Kickoff Coverage Middle

The kickoff team can set the tone at the beginning of the game, or continue the momentum set by a score. Kickoff coverage requires players who play with reckless abandon. Additional characteristics of special teams’ players include unselfishness, team oriented, courageous and enthusiastic. As coaches, we must keep from confusing them with “technical sophistication”. The key components to kickoff coverage are speed and the ability to execute an open-field tackle. The kicker is a big part of the process and as such must be very precise and consistent in hang-time and location of the kick. Great plays and big hits are set-up by the kicker.

Our Kickoff Team goals include:
Keep or establish the momentum with a big hit on the ball carrier.
Get the football back with a turnover fumble, recovery of a directional kick, or recovery on an onside kick.
Pin the opponent inside the 20-yard line or on a directional kick hold the returner to 5 yards.

This is a very important process. Teams that huddle, but break the huddle before the officials signal the ball “ready for play” create NO stress or requirement for adjustments by the return team. The reason is the ball cannot be put into play until the referee signals “ready for play”.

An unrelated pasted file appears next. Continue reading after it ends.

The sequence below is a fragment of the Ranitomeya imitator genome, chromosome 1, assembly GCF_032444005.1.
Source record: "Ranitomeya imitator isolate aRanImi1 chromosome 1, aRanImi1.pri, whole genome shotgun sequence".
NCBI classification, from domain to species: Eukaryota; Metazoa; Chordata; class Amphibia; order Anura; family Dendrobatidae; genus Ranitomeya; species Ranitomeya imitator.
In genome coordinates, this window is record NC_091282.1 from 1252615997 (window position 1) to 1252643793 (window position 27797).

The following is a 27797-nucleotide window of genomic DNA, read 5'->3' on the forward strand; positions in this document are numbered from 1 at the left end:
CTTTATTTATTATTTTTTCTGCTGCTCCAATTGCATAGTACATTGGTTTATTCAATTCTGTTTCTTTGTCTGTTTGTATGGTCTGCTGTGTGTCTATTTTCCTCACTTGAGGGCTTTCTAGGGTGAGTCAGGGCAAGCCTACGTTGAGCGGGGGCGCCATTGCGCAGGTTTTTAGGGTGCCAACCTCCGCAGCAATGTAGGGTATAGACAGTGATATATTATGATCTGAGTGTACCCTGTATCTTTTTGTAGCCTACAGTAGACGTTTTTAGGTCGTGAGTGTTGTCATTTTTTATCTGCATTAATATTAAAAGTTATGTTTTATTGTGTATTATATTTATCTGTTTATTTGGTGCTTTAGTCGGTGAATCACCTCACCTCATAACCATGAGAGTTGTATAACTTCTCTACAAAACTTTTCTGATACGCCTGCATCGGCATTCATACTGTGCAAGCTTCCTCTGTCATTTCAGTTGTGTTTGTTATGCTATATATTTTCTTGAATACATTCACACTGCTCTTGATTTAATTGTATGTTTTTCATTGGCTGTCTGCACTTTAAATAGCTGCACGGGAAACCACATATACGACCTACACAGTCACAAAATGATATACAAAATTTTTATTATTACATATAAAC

Therefore, the kick return team does not need to adjust their alignment because the kickoff team is in their spread formation when the ball is signaled ‘ready for play”; i.e., the kickoff team can only kick the ball once the referee signals “ready for play”.

However, when a team is huddled when the ball is ready for play, it forces the return team to adjust their return alignment (compress it) in case
of an onside kick, or a possible kick from the huddle formation. If the return team does not adjust, they can very easily be out-numbered with an easy recovery for the kickoff team.


Traditional kickoff coverage schemes talk about lane responsibilities as the players work through the “run & read zone” and the ‘avoidance zone”, and then converge in the “contact zone”. Not only does this approach create a “technical sophistication” for the players, but also it presents a solid wave of defenders for the return team. If the return team breaks the wave, then the safety defenders come into play.

We designed a coverage scheme that has “Bullets”, “Alleys” and “Contain”. This creates efficiency in preparing our back-ups. We can get three back-ups for each position because a bullet is a bullet regardless of where they align. Therefore we do not need to have two complete SWAT Teams because the positions are interchangeable. As such, when injuries occur the back-ups have gotten plenty of repetitions, and there is no confusion in their mind as to their coverage responsibilities.

About the Author of this post:

Jerry Campbell has over 30 years of high school and college coaching experience.  He has experience as a head coach, offensive coordinator, and various position coaches.  Jerry has written numerous football coaching articles in various publications, is the author of over 30 books on coaching football, and has produced 12 coaching video series.  Additionally, he is a nationally sought after speaker on the coaching clinic circuit.

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